Shifting Narratives on Gender Part Three: The 1907 Free Methodist General Conference

When the resolution to approve a deaconess order came to the floor at the 1907 General Conference, the idea was met with enthusiastic support, passing through committee with thirty-five in favor and only seven opposed before coming to the floor for a conference vote.[i] Very few concerns were raised, but among the topics discussed were governance, mission, and uniforms for the order. Speaking in favor of the order, Free Methodist editor Charles Ebey reminded delegates there were already churches with such orders, and the need for a Free Methodist order was great. Reflecting on his personal experiences with deaconesses, Ebey … Continue reading Shifting Narratives on Gender Part Three: The 1907 Free Methodist General Conference

Ada Hall: One of the First Female Deacons

The 1911 Free Methodist General Conference took steps to finally allow women some form of ordination. Now, women could become ordained deacons at the annual conference level, but with the cavet that “this ordination of women shall not be considered a step towards ordination as an elder.”1 I’ll write about all five women at some point, but Ada Hall is by far my favorite. I feel a kindered spirit in her writing and passion for what she believed important enough to fight for. Prior to being ordained a deacon, Hall had been appointed to circuits in the Minnesota and Northern … Continue reading Ada Hall: One of the First Female Deacons

Blanche and Christopher Stamp: Superstar Free Methodist Evangelists

A few more pieces about the Stamp family have come into place this week. Christopher Stamp was an early convert to Free Methodism. About ten years after the denomination was founded (1860), he heard Free Methodists preach in Seattle. A teenager at the time, he was greatly influenced by two Free Methodists, Rev. Peter Griggs and Hiram Pease, who were preaching in the Northwest United States. According to his 1930 obituary in The Free Methodist, he first converted to Free Methodism, and then a few days later, during the same revival, experienced sanctification. Because Seattle didn’t have an established Free … Continue reading Blanche and Christopher Stamp: Superstar Free Methodist Evangelists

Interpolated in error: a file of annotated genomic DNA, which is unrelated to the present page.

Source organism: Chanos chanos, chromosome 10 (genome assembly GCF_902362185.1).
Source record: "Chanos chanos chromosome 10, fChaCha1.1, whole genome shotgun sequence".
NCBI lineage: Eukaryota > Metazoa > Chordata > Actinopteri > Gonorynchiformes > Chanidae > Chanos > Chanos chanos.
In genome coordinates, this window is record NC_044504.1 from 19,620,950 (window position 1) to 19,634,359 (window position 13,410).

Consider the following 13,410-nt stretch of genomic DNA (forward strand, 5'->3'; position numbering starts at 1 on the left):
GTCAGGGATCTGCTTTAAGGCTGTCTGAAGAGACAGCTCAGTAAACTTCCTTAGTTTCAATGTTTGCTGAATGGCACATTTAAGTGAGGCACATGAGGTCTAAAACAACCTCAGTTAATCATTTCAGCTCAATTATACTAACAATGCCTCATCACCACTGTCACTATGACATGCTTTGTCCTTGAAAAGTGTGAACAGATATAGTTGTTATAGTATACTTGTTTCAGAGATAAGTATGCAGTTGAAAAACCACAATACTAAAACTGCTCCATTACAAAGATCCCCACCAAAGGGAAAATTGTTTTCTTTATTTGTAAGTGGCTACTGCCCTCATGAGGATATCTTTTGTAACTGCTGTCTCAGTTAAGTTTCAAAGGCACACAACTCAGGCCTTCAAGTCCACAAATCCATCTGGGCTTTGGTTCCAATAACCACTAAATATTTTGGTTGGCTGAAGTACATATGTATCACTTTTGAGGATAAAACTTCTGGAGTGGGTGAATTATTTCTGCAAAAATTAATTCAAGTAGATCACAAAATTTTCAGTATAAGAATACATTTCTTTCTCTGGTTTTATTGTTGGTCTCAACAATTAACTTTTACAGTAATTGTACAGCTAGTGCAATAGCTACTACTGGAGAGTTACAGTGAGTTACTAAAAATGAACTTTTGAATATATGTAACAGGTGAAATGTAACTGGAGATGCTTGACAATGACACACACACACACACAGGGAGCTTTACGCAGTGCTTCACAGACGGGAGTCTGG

Eliza Witherspoon: Early 20th Century Evangelist in Southern Missouri

In the July 8, 1895, issue of The Free Methodist, an Eliza Witherspoon sends a ministry report from Virginia, Missouri noting that she, her mother, and sister had been “advocating the principles of Free Methodism” in that part of the country for the past seventeen years. Eliza tells readers her family is the lone Free Methodist family in the area and had spent the past three weeks holding meetings where “God sent us help and souls were converted to God– more than twenty souls.” Far from being a single report, Eliza Witherspoon begins appearing regularly in The Free Methodist over … Continue reading Eliza Witherspoon: Early 20th Century Evangelist in Southern Missouri

Dr. Anna Grant Oklahoma Pioneer and California Minister